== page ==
In letters to his parents Bowles expressed a deep love, concern and admiration for his wife. In 1957, when she was 40, she was permanently crippled by a stroke and confined to a wheelchair. She died in 1973 at the age of 56, by some accounts in an insane asylum in Malaga, Spain. During the last 16 years of her life, she required a lot of attention. Bowles was deeply depressed when she died. Two months after her death he confessed to Virgil Thompson that he felt “no compelling reason to do anything whatever.”

Bowles, Sex and Drugs

Bowles was believed to be a homosexual by nature. Some of his writing clearly had a homoerotic side. On his sexuality, he wrote at the age of 19 that he had given up any hope of having a normal sex life. “By that,” he explained, “I mean either hetero or homo.”

Writing Aaron Copeland about his sex life when he was in his early 20s after he moved back to the United States after spending some time in Algeria, he said: “Where in this country can I have 35 or 40 different people a week, and never risk seeing any of them again.” When he was older he confessed that his sex life has always been “largely imaginary.”

The poet Ian Finlayson said: “Sex, for Bowles, appears to have been an embarrassment rather than a relief or a consummation of more delicate feelings. His fondness for young men can perhaps be better viewed as somewhat pedagogic and paternal.”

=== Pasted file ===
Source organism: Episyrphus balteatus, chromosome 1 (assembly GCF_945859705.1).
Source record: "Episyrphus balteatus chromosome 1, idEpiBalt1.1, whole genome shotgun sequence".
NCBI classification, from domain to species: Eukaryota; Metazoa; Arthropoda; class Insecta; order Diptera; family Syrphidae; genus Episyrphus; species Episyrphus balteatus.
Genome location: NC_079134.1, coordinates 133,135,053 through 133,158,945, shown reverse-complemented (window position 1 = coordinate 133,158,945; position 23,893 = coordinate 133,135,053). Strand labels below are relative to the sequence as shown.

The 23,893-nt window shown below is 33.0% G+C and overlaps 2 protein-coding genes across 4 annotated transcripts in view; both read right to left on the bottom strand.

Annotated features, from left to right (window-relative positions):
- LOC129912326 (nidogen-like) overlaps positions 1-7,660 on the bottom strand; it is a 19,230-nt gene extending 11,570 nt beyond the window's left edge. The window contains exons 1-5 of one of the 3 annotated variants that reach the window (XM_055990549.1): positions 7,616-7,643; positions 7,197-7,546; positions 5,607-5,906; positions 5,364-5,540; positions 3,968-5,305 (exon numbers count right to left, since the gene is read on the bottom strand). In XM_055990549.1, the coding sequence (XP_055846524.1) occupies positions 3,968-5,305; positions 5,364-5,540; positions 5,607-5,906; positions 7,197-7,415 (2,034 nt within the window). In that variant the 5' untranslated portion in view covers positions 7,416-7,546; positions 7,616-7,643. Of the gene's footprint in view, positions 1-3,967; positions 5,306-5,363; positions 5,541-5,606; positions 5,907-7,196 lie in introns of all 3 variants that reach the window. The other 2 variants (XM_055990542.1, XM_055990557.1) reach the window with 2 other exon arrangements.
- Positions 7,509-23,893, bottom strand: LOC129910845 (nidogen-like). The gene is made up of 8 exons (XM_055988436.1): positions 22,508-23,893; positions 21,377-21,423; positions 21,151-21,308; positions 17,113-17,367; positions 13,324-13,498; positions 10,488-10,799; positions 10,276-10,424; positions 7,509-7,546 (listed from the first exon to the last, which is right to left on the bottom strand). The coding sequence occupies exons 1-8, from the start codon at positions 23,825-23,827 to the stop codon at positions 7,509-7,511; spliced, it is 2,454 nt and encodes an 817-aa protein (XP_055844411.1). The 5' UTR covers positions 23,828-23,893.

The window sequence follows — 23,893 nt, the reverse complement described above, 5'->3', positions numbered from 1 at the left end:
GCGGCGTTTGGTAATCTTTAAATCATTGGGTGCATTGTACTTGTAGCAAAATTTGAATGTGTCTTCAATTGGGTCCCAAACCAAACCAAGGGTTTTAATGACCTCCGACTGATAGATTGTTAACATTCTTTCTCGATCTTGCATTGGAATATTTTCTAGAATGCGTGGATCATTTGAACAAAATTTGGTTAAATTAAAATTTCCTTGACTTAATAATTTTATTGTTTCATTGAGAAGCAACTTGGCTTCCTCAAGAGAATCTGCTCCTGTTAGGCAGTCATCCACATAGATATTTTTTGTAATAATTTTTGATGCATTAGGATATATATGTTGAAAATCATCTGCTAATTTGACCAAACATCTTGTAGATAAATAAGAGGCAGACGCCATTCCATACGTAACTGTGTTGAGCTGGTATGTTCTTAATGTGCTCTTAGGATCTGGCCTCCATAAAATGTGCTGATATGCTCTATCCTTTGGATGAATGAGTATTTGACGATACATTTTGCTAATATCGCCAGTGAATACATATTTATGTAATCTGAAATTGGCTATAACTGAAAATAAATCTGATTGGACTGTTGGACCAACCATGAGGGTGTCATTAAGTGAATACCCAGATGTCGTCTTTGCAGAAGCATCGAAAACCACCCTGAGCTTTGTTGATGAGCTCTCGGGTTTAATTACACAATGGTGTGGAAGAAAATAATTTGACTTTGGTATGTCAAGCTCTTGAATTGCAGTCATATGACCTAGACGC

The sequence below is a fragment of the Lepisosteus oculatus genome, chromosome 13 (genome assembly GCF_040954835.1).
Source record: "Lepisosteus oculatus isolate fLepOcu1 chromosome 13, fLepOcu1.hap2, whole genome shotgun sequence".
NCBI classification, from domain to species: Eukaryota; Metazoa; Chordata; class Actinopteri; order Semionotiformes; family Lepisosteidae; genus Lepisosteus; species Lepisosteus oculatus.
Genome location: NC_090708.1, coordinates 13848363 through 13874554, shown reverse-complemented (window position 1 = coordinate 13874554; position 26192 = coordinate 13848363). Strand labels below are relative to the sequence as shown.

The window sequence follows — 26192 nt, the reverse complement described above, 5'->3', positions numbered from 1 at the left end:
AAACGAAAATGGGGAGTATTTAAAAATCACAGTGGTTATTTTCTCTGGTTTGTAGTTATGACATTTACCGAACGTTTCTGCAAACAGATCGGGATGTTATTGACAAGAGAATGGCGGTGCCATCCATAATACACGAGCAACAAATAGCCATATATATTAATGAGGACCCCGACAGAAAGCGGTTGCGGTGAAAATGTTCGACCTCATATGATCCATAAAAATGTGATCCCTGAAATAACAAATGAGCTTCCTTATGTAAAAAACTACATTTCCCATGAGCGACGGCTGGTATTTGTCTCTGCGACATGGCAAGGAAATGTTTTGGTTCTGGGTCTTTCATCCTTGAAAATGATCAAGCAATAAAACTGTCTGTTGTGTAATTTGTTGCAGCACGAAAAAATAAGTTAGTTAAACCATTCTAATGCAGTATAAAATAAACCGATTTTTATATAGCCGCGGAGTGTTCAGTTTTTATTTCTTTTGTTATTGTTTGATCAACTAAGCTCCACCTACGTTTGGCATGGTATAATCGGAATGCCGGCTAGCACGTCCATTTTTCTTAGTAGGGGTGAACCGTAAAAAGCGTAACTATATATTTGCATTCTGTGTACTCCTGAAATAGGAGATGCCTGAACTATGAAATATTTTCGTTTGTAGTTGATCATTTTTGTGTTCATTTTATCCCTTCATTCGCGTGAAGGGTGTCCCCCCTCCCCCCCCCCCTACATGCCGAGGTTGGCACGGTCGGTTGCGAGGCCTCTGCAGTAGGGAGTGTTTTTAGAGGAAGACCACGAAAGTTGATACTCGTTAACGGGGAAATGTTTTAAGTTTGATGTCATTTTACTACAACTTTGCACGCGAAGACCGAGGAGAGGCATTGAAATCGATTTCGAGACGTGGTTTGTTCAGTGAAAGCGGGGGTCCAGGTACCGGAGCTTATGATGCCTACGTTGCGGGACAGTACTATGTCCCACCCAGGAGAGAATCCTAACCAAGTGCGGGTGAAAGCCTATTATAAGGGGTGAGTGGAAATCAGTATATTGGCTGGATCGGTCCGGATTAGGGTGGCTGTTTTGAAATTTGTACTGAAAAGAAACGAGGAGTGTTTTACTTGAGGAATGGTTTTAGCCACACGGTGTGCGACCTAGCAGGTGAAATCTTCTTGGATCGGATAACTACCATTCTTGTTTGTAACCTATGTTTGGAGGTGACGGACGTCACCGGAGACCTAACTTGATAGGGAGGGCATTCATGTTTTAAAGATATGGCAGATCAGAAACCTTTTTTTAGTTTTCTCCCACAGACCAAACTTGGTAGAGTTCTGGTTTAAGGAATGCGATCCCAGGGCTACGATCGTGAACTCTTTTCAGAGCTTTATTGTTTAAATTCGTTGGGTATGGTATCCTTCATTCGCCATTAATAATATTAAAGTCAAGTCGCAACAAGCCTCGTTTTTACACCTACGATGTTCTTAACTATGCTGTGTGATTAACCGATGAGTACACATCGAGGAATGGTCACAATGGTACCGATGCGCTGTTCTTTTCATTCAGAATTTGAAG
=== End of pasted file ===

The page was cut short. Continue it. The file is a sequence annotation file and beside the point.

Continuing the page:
Jane was famous for her Lesbian affairs. Some say suffered the stroke after being poisoned by one of her lovers. After becoming wheelchair bound she called herself “Crippie the Kike Dike.”

Bowles didn’t drink alcohol but he liked to smoke hashish and kif (Moroccan-style powdered hashsih) and indulge from time to time in hashish-almond candy bars and “majoun” (hashish jam). While puffing away on a kif joint the 80-something Bowles told Theroux, “I take it for health effect. They should legalize it, of course.”

Bowles' Writing and Books

movie poster for "The Sheltering Sky"

Bowles is regarded as great short story writer. He translated works from Spanish and Moroccan Arabic into English. Describing Bowles’s writing, Michael Upchurch wrote: “Clean and sharp, harsh and lyrical, it is leavened with a dry, almost puckish humor, while the strict precision of its prose is uncanny in its ability to suggest vivid sights, discordant sounds and rich sensations of mind.”

Bowles’s early works remain his most important. These include his first two novels, “The Sheltering Sky” (1949) and “Let It Come Down” (1952) and early stories such as “A Distant Episode,” “The Delicate Prey” and the “Pages From Cold Point.” Many people also like his later, more understated works like “The Time of Friendship,” “Here to Learn” and “In the Red Room.” Other novels include “The Spider’s House” and "Let It Come Down".